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August 17th, 2017 08:11 a.m.

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August 17th, 2017 08:10 a.m.


Garden opening realizes a dream a decade in the making

All was quiet in the garden, except for the croak of frogs following an afternoon rain shower. A man in a wide-brimmed hat planted flowers in a container near a pond.


Garden director has storied career with Atlanta Botanical

Mildred Fockele spent her early childhood gardening with her grandmother, perhaps an early predictor of her affinity for dirt.


The Smithgalls' legacy of generosity

The land for creating the new Gainesville location of the Atlanta Botanical Garden was a gift from two of Georgia’s most revered and benevolent residents.


Volunteers are key part of garden’s success

Gardening requires a lot of weeding. And a botanical garden requires much more — from weeding and planting to educating and assisting visitors.


Hundreds of hydrangeas offer beautiful variety at garden

The first hydrangea bloom signals the arrival of summer, much like that first daffodil heralds the start of spring. Also like daffodils, hydrangeas offer hundreds of different varieties to choose from.


Conservation nursery serves as a refuge for endangered plants

Nestled in a corner of the Atlanta Botanical Garden’s Gainesville location, out of public view, is a unique area devoted to the preservation of some of the most threatened and endangered plants in the Southeast.


Garden features many plants cultivated at the nursery from seeds

Many don’t think about growing plants, especially trees, from seed, but that’s something the staff does every day at the garden nursery at the Atlanta Botanical Garden’s Gainesville location.


What is a botanical garden?

While a botanical garden offers the obvious visual and physical benefits of being outdoors, this space is unique. What distinguishes it from a park or nature center is its commitment to five purposes — display, enjoyment, conservation, research and education.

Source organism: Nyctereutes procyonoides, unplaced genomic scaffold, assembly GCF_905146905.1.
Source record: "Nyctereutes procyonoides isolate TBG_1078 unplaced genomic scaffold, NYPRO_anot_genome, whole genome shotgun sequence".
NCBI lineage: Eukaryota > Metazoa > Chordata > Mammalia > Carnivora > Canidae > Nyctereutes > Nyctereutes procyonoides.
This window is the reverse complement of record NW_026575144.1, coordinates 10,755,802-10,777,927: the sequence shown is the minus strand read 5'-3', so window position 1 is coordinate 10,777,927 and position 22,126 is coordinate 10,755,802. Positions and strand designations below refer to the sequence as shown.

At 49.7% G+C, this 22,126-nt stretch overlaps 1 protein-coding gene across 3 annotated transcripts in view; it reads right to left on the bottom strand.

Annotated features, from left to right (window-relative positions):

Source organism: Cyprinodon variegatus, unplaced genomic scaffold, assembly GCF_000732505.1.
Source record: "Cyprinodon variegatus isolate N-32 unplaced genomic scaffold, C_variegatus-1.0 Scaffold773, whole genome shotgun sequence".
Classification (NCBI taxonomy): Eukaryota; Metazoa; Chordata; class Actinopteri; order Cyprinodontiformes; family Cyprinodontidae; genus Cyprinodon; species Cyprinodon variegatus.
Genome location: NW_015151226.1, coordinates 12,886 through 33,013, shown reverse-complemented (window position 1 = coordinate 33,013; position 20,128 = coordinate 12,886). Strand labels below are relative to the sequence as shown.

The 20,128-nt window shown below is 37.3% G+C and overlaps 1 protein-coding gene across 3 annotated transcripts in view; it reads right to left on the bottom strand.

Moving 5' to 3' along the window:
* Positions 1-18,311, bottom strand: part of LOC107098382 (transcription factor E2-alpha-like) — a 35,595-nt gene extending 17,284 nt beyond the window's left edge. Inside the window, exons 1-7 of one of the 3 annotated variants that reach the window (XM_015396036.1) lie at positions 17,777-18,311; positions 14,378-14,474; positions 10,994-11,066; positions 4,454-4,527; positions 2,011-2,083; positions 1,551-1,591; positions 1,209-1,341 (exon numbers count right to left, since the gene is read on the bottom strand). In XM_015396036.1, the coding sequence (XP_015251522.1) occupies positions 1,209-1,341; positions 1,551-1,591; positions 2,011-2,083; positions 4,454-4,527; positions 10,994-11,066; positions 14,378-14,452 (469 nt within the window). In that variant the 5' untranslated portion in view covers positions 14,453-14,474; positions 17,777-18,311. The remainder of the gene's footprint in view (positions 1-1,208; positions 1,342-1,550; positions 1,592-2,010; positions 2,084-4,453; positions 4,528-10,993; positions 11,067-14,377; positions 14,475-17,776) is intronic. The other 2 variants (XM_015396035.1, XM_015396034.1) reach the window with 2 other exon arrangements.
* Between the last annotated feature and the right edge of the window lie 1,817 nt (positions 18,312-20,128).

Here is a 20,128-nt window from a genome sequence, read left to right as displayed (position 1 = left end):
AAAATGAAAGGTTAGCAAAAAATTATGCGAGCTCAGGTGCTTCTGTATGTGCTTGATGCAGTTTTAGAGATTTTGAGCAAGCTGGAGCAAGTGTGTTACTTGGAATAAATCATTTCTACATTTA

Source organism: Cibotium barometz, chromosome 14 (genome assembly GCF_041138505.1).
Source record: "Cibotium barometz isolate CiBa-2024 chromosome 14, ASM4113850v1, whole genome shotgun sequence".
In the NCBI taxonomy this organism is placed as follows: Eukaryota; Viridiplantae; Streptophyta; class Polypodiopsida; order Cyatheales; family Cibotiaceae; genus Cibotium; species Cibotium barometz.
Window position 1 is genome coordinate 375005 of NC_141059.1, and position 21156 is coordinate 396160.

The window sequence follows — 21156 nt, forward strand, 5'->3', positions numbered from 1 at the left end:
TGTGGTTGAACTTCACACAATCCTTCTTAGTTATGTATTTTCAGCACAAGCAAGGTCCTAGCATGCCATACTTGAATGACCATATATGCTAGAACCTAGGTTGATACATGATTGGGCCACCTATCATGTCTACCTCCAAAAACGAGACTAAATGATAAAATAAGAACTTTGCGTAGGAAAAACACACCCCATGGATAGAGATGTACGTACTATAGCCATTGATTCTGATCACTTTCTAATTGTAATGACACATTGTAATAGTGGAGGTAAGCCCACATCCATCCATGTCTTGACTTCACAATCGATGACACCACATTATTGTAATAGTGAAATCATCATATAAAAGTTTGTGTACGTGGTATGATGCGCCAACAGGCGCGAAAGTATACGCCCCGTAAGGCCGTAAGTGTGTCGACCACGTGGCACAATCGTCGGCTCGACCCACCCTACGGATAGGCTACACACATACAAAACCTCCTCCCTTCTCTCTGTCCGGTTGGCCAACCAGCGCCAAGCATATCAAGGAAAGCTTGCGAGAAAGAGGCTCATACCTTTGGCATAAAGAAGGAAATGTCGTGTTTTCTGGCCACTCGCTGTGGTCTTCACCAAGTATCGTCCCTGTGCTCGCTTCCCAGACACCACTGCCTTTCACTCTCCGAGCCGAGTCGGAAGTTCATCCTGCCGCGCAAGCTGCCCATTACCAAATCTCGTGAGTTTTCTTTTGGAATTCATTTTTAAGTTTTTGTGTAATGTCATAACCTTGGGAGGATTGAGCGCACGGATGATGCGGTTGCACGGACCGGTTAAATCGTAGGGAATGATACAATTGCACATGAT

Atlanta Botanical Garden, Gainesville | A Smithgall Woodland Legacy


Features

Five acres of gardens, including:
• 1,200 different kinds of plants, 400 of which were grown on site in the garden’s nursery
• Two half-mile walking trails
• Ivester Amphitheater seating 2,000
• Visitor center including classroom space and gift shop


Grand opening

• When: 11 a.m. to 3 p.m. May 2-3
• Where: 1911 Sweetbay Drive, off-site parking at intersection of Cleveland Highway and Limestone Parkway
• How much: $8 adult, $5 children 3-12


Upcoming events

• Wine in the Woodland, evenings each last Thursday of the month May-October
• Concerts in Garden, Emmylou Harris and Rodney Crowell, June 13; The Temptations, July 11; Scott McCreery, July 17
• Nature Connects, art with Lego bricks exhibit in the fall.



Private rentals

Spaces are available for weddings and parties. Contact the Private Events team for more information at 404-591-1585 or events@atlantabotanicalgarden.org.



A timeline of events

• 2001: Charles and Lessie Smithgall donate their 168-acre property north of Gainesville to the Atlanta Botanical Garden. The gift preserves the acreage as green space and assists in achieving the Vision 2030 goal of establishing Hall County as possessing the largest amount of green space per capita in Georgia.
• 2002: EDAW (now AECOM), one of the world’s leading landscape architecture, urban design and environmental planners, is contracted to create a conceptual master plan that maximizes the community use of the land while preserving its natural beauty.
• 2004: A 5,000-square-foot greenhouse and 4-acre nursery are built to begin propagating and growing plants used in the garden.
• 2005: First volunteers begin work in greenhouses. Initial land conservation efforts begin, including removal of invasive species.
• 2009: Maple collection of both gardens named part of multisite National Maple Collection of North American Plant Collections Consortium.
• 2010: Atlanta Botanical Garden moves its native plant conservation nursery to the Gainesville garden.
• 2011: Magnolia collection of both gardens named part of a multisite National Magnolia Collection of the North American Plant Collections Consortium.
• 2013: Ground broken on initial $21M phase of the garden.
• 2015: The garden opens to the public on May 2. Programs and events throughout the year to include outdoor concerts, Wine in the Woodlands and Nature Connects, art with Lego bricks by Sean Kenney.


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